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Data collected from the physical world by digital Industrial Internet of Things solutions can bring enhanced productivity and customer utilization—only if that data is properly managed and stored. Industrial Internet of Things (IIoT) solutions enable users to improve their decision making and enhance systems usage optimization. Such deployments generate large quantities of data that needs to be processed and analyzed in real-time. The sheer volume and structure of data collected via these solutions’ hardware devices challenge conventional data storage methods.
We’ve outlined 3 key steps to take when defining the data storage requirements of IIoT solutions:

1. Establish a flexible data storage system that can scale to meet your data streaming needs

Businesses that require real-time business process support from their IIoT systems will need to scale fast enough to transfer the entire collection of raw data being generated to and from a location. Companies delving into IIoT should plan for the possibility that their solution could realistically grow to generate terabytes of data as user adoption increases. IIoT machines generate two distinct types of data–large-file data (ie. photos & videos), and tiny, log-file data from sensors. These sensors can generate billions of data points that must be digested and securely stored. Whichever data storage system you choose, it should be capable of storing billions of data points without ballooning costs. Cloud storage systems are best poised to meet these flexibility, scalability, cost and security needs.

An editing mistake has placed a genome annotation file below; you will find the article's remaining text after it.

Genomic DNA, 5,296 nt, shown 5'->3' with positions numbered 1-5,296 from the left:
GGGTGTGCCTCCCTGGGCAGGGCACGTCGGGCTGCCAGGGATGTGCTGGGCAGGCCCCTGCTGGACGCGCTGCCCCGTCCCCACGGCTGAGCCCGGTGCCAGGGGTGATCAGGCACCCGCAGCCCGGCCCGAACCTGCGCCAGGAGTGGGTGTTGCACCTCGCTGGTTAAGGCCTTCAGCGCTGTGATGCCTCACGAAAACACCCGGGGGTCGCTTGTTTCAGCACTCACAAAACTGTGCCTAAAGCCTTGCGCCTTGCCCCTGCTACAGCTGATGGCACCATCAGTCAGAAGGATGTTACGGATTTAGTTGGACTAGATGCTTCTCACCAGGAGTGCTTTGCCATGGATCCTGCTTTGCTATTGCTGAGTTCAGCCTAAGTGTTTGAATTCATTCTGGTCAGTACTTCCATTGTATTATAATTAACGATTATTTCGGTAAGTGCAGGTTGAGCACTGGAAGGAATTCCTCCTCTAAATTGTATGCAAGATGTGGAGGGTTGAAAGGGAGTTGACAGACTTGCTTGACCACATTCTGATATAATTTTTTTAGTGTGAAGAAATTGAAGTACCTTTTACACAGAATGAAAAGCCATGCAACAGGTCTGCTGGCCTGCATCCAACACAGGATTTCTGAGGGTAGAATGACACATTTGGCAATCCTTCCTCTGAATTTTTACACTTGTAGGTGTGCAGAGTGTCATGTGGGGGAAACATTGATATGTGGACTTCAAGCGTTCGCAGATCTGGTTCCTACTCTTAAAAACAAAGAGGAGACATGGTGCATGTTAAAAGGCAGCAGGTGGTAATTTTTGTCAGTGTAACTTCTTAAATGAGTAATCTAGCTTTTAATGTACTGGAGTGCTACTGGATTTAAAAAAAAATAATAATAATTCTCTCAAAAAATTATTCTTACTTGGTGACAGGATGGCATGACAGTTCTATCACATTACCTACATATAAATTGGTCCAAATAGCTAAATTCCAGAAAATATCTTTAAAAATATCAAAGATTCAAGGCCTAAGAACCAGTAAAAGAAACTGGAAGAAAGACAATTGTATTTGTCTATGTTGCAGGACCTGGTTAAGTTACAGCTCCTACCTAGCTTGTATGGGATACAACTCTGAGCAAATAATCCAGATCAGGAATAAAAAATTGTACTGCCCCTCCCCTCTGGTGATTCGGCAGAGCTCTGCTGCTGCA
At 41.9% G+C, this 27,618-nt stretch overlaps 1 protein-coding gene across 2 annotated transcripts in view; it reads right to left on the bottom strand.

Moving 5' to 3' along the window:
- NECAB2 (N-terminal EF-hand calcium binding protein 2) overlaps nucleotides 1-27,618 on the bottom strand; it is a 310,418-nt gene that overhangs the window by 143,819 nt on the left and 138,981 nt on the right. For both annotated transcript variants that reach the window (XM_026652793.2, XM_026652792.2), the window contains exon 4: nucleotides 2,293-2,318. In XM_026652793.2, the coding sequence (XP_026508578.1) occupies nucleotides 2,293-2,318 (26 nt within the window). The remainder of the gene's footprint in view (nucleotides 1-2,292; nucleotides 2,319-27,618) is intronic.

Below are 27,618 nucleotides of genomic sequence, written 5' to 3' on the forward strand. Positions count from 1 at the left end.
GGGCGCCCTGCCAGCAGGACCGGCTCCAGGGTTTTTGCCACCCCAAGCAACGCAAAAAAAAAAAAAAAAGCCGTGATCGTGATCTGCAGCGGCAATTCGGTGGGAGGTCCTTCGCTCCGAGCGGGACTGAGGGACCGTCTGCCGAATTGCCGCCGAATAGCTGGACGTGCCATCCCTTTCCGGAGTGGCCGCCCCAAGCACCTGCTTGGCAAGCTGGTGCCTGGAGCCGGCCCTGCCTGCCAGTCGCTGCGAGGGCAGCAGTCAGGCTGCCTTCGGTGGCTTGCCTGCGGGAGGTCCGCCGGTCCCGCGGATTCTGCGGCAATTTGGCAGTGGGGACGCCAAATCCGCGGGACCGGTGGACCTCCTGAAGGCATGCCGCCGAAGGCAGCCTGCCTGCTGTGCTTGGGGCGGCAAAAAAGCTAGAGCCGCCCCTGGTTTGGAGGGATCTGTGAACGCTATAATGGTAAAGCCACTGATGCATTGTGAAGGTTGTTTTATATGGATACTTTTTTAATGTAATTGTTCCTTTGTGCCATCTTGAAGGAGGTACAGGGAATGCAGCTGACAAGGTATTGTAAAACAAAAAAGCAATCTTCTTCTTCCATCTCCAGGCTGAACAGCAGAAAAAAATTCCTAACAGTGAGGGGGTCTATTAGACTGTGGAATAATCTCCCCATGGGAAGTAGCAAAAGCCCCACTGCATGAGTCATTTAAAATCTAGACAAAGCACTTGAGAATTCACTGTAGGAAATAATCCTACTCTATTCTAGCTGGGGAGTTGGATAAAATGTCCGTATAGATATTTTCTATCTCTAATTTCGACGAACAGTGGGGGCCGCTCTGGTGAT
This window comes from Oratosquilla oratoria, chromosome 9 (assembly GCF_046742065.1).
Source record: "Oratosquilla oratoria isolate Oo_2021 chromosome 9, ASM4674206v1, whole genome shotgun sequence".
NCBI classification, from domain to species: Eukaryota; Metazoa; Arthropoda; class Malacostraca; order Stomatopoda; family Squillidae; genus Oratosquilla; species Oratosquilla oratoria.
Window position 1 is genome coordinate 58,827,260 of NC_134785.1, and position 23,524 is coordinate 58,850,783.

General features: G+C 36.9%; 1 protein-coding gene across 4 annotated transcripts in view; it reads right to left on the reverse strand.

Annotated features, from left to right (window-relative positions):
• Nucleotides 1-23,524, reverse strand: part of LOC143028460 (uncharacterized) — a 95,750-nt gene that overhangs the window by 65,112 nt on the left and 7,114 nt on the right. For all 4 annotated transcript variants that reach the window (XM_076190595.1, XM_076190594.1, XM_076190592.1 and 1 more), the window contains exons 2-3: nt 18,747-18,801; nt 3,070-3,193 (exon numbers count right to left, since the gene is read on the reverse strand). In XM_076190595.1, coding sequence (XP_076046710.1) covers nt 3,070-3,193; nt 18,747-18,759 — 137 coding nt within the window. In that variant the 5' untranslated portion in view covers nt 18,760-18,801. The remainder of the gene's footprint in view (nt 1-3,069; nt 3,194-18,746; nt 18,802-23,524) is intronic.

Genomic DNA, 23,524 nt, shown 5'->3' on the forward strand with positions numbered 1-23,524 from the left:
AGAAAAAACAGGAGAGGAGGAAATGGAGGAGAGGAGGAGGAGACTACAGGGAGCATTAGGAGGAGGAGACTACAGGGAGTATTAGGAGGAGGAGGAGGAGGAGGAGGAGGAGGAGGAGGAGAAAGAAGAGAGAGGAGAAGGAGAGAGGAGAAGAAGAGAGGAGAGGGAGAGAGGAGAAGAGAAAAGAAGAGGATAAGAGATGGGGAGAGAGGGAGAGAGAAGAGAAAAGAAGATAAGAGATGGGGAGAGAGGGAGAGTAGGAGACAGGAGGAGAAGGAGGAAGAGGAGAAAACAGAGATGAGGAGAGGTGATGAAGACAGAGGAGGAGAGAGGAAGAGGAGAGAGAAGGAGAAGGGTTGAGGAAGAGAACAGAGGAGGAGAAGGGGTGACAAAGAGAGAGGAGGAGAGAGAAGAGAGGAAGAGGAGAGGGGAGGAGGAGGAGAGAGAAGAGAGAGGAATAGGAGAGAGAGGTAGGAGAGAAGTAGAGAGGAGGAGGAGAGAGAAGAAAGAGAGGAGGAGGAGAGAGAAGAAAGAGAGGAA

Just as IIoT devices are spread across distributed environments, the data being generated should be stored in distributed mini-data centers to avoid bottlenecks. You’ll need datacenters that are designed to handle large-file sequential I/O and small-file random I/O. This will give your IIoT system the bandwidth to support real-time processing of large data streams through multiple data ingestion points. Initial data processing can occur at these mini-data centers, and then be transferred to a central site for further data processing. Ultimately, your data storage system should be able to flexibly accommodate increases in data storage needs associated with adding new devices or expanding your userbase.


2. Consult your business objectives when mapping out your data backup procedure

A well-defined data retention policy will be essential to the success of your IIoT deployment. Previous efforts spent defining the business objectives of your IIoT solution should guide you in selecting which data streams should be extracted, backed up and stored for extended periods of time. This automated backup policy will decide which data is valuable enough to be retained, or should be purged.

Some of the machines and devices connected to your IIoT system may also store data internally. Systems administrators will need to identify whether the data these devices collect will need to be backed up onto your IIoT solution’s back-end server.


3. Choose a secure cloud storage vendor to meet your compliance needs

Many industries have codes and regulations specifying how to protect data transmissions and securely store data. Privacy and compliance are major concerns for industrial organizations. Many cloud-based storage systems are available that adhere to even the strictest industry regulations. CareCloud, for instance, offers HIPAA compliant cloud storage for strictly regulated medical enterprises.

Data storage can balloon into a major challenge for your organization if not planned in detail prior to launching your IIoT solution. This is not a step that should be delayed or approached in an ad hoc manner. What other questions do you have on establishing data storage requirements for your Industrial Internet of Things Solution? Comment below!

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